How DNS works – part 1

Even though the DNS (Domain Name System) protocol isn’t hard to understand, there seems to be quite some confusion about it.

So I’m going to explain a little what it is, why we need it, and how it works. Hopefully I’m going to make it short.

What is DNS?

Roughly speaking, the domain name system is like a phone book, but for computers. It is a big directory for computers to find other computers.

Why do we need DNS?

Why would a computer need a directory to locate another computer, as they are all connected already through the internet, aren’t they?

Well, computers connect to each other in a way that is a bit analogous to the way telephones connect to each other. When making a phone call, you know who you want to talk to, their name, maybe where they physically are located, but you need to dial the right number to reach their phone, because those devices only work with numbers, not names or anything else. In the same way, if I type www.google.com in the address bar of my browser, my computer doesn’t really know to which one, among the millions (billions?) of other computers on the internet, it should connect to. It needs to have the numerical address of Google’s server, what is called its IP address.

When you came to read this particular blog post, your computer took the web address (called a URL) that was mentioned in the link you clicked, queried a DNS server to get the only piece of information that it can use to connect to the machine that hosts this blog, which is: the IP address for nicolascadou.com.

So the domain name system is about names, and their correspondence to numbers. It makes it easy for humans, who won’t remember those pesky numbers unless forced to.

It also eases the job of system administrators, who mention domain names in the configuration of the machines which need to connect to other ones, so that when one server gets moved to another network, they don’t have to reconfigure everything, they just put the new IP address in the right DNS server, and that’s it, no need to modify the configuration of the other machines.

How does DNS work?

First, let’s take a quick look at the anatomy of the names used with The DNS protocol, taking “www.google.com” as an example.

The whole thing is called a hostname. It is a name that refers to the IP address of a computer (the host for Google’s search page.) This hostname is composed of several parts, separated by dots. Technically those parts are called labels, and in our example there are three of them: “com”, “google”, and “www”.

Notice that I listed the labels in reverse order, from right to left.

That may seem counter-intuitive, but those parts represent a cascading, tree-like hierarchy of domains and subdomains which is read from right to left, with the topmost domain being the rightmost one: “com”. This topmost (rightmost) domain has a special name: it is called the TLD (Top Level Domain.)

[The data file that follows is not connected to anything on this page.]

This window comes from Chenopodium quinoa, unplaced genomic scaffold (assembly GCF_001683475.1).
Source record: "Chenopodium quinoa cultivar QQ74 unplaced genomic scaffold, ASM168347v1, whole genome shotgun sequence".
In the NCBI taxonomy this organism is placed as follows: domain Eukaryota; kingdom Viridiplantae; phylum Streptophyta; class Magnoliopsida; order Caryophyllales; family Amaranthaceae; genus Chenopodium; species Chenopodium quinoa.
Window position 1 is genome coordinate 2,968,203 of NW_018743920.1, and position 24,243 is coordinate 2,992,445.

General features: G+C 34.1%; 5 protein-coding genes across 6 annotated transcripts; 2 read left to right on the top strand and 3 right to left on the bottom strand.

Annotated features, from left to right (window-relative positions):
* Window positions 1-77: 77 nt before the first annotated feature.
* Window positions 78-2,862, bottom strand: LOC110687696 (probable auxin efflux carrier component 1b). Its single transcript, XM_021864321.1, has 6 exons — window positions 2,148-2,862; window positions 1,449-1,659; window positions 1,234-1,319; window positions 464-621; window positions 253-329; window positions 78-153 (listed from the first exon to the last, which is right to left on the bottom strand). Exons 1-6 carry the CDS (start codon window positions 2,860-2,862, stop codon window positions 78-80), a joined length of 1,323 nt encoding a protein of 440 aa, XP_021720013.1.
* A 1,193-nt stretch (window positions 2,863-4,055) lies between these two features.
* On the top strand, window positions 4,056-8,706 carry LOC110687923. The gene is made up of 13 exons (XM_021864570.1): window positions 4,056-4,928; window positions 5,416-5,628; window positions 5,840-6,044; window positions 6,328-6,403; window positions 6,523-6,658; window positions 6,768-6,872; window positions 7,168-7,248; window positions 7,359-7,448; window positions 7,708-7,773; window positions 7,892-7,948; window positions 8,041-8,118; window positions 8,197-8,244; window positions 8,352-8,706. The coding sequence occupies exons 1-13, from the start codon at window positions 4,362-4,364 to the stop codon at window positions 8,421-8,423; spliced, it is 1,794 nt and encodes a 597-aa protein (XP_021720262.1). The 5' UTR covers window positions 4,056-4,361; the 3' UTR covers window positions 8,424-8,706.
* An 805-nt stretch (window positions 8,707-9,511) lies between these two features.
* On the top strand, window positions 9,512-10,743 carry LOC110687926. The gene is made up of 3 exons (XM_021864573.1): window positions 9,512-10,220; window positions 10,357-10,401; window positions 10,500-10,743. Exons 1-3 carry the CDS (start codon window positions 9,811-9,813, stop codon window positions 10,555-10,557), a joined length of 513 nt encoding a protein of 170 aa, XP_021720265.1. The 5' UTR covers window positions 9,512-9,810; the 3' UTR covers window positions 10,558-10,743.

I said the domain name system is like a phone book, but in reality, it is a huge, hierarchical collection of phone books. This is important, as when the time comes to change DNS records (which are contained in a DNS zone, served by a DNS server) one must find out who’s the authority for that domain, because this party is the only one with the power to do so.

So, for the sake of keeping this blog post short, let’s see right away how the act by which a computer will retrieve the IP address corresponding to a hostname, the act of resolving the hostname by performing a DNS query, is done. The resolver will ask a DNS server for the IP address corresponding to the hostname, wait for an answer, and behind the scenes, the DNS server will itself perform as many DNS queries as needed to get the answer, traversing the DNS hierarchy in this manner:

  1. First, it has to start somewhere, it will query the root DNS servers. All DNS servers must know in advance either the IP addresses of those root servers, or the IP address of another DNS server which know either the root servers, or another DNS server which does, etc. Otherwise it can’t work. The root servers know who is responsible for each TLD. So our DNS server picks one of the root servers and asks: “what is the IP address for www.google.com?
  2. The root server answers: “I don’t know. But I know who’s responsible for the “com” TLD, here are the names and IP addresses of their DNS servers. Pick one.”
  3. So our DNS server proceeds to send the same query to one of those servers: “what is the IP address for www.google.com?
  4. The DNS server responsible for the “com” TLD then answers: “I don’t know. But I know who’s responsible for the “google.com” domain, here are the names and IP addresses of their DNS servers.”
  5. Our DNS server then sends the exact same query to one of those DNS servers at Google: “what is the IP address for www.google.com?
  6. Finally, an answer in given. Google’s DNS server says: “Here’s the IP addresses for www.google.com, pick any one.”

When a DNS server hasn’t got the answer, it can proceed to query directly the next DNS server in the hierarchy, if the resolver asks for it. A DNS server with such capabilities is called a recursive name server.

Conclusion

I hope this summary information is helpful. I think it goes a long way explaining the basics of the domain name system.

I will post a second part in a few days; or weeks, who knows. It will cover domain registration, WHOIS information and others.

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